Doctor WhoThe TARDIS brings the Doctor and his friends to a railway station in 1925, where a car is waiting for them – and the Doctor seems to be expected by name. He and his companions are taken to Lord Cranleigh’s estate, where the Doctor turns the tide in a game of cricket. But as all the guests prepare for a fancy dress party, the Doctor’s costume is stolen and his curiosity leads him down a hidden passage in the house. By the time the Doctor emerges, he is the prime suspect in at least two murders – and due to his own disappearance into the house’s secret passageways, he has no alibi. Someone in the house does know who the real killer is, but if she tips her hand, other dreadful secrets could destroy the Cranleigh family.

Order the DVDDownload this episodewritten by Terence Dudley
directed by Ron Jones
music by Roger Limb

Guest Cast: Vanessa Paine (Ann Talbot), Barbara Murray (Lady Cranleigh), Michael Cochrane (Lord Cranleigh), Gareth Milne (George Cranleigh), Moray Watson (Sir Robert Muir), Ivor Salter (Sergeant Markham), Ahmed Khalil (Latoni), Brian Hawksley (Brewster), Andrew Tourell (Constable Cummings), Timothy Block (Tanner), James Muir (Police driver), Caron Heggie (Ann’s maid), Derek Hunt (Footman), David Wilde (Digby)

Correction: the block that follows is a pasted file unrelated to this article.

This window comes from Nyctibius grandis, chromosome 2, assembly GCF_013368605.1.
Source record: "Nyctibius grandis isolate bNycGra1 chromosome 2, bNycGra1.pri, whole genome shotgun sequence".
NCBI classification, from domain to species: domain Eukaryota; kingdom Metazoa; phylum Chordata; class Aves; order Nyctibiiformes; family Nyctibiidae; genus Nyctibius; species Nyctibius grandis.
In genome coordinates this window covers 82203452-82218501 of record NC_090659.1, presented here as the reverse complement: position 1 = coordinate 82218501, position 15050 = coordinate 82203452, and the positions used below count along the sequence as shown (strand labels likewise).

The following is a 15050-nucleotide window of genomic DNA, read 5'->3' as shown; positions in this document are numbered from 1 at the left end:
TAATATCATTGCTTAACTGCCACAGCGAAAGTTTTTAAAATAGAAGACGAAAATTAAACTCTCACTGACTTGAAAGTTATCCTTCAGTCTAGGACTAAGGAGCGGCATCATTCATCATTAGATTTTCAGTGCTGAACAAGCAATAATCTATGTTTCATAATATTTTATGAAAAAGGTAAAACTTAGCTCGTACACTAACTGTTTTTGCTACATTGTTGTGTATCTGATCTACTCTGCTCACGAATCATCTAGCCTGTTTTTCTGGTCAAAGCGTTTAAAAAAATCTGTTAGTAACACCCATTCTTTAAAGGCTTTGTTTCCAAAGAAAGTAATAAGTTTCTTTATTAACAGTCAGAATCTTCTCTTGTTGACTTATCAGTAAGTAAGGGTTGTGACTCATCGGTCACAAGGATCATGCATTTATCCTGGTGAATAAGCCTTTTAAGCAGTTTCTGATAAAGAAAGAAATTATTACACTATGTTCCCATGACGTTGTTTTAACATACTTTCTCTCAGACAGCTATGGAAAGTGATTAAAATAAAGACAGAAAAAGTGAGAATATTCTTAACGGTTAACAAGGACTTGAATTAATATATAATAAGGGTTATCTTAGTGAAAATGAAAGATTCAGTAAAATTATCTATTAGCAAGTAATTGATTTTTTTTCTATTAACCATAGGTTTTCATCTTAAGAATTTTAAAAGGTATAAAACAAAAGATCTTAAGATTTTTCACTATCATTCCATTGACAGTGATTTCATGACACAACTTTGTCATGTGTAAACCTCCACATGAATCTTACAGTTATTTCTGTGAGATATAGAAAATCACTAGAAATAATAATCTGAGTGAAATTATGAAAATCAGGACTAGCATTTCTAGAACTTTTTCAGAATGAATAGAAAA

Broadcast from March 1 through 2, 1982

LogBook entry & review by Earl Green

Review: Though it’s a very short story by Doctor Who standards, and features virtually no science fiction elements, there are quite a few interesting moments in Black Orchid, and let’s face it, it’s just an amusingly charming little story. We find out that, despite the fact that she doesn’t appear to be appreciably older than Adric and Nyssa, Tegan seems to be of legal drinking age (she orders a screwdriver, and Nyssa unwittingly asks for the same, which gets a quick “ahem” from the Doctor), and there is at least one scene that lends some credence to fan speculation that Adric has a bit of a crush on Nyssa. (It always surprised me, in fact, that this element wasn’t played up more often.) When his host refers to “the master,” the Doctor is gripped by a momentary fear that this is a reference to the Master (as in Anthony Ainley), a rather humorous continuity non-sequitur.

All in all, I really enjoy this two-parter, just the right length for a show which avoids Doctor Who’s usual science fiction trappings. It’s a charmingly parochial and utterly British tale.